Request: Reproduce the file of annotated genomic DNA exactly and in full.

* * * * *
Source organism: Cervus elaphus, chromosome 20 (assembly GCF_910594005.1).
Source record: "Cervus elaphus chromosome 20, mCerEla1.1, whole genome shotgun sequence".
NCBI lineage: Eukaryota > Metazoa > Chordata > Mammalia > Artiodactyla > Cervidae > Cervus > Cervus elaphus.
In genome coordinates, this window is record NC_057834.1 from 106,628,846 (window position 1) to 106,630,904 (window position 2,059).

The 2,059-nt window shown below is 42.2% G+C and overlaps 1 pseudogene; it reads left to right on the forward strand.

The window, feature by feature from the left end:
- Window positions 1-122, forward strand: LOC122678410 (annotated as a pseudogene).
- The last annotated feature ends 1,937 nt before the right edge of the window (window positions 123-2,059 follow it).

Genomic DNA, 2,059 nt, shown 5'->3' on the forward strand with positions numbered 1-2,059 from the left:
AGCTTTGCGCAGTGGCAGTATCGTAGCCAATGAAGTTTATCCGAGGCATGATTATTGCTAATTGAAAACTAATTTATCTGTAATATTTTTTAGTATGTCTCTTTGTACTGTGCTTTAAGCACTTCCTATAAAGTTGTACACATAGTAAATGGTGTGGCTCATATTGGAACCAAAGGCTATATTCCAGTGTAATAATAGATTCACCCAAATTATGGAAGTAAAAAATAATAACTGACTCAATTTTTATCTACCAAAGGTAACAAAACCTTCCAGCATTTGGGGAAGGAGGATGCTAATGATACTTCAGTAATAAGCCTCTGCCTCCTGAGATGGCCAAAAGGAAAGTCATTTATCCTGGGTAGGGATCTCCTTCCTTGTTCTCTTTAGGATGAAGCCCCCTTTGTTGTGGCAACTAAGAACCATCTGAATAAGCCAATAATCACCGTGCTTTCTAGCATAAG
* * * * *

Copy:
Source organism: Cervus elaphus, chromosome 20 (assembly GCF_910594005.1).
Source record: "Cervus elaphus chromosome 20, mCerEla1.1, whole genome shotgun sequence".
NCBI lineage: Eukaryota > Metazoa > Chordata > Mammalia > Artiodactyla > Cervidae > Cervus > Cervus elaphus.
In genome coordinates, this window is record NC_057834.1 from 106,628,846 (window position 1) to 106,630,904 (window position 2,059).

The 2,059-nt window shown below is 42.2% G+C and overlaps 1 pseudogene; it reads left to right on the forward strand.

The window, feature by feature from the left end:
- Window positions 1-122, forward strand: LOC122678410 (annotated as a pseudogene).
- The last annotated feature ends 1,937 nt before the right edge of the window (window positions 123-2,059 follow it).

Genomic DNA, 2,059 nt, shown 5'->3' on the forward strand with positions numbered 1-2,059 from the left:
AGCTTTGCGCAGTGGCAGTATCGTAGCCAATGAAGTTTATCCGAGGCATGATTATTGCTAATTGAAAACTAATTTATCTGTAATATTTTTTAGTATGTCTCTTTGTACTGTGCTTTAAGCACTTCCTATAAAGTTGTACACATAGTAAATGGTGTGGCTCATATTGGAACCAAAGGCTATATTCCAGTGTAATAATAGATTCACCCAAATTATGGAAGTAAAAAATAATAACTGACTCAATTTTTATCTACCAAAGGTAACAAAACCTTCCAGCATTTGGGGAAGGAGGATGCTAATGATACTTCAGTAATAAGCCTCTGCCTCCTGAGATGGCCAAAAGGAAAGTCATTTATCCTGGGTAGGGATCTCCTTCCTTGTTCTCTTTAGGATGAAGCCCCCTTTGTTGTGGCAACTAAGAACCATCTGAATAAGCCAATAATCACCGTGCTTTCTAGCATAAG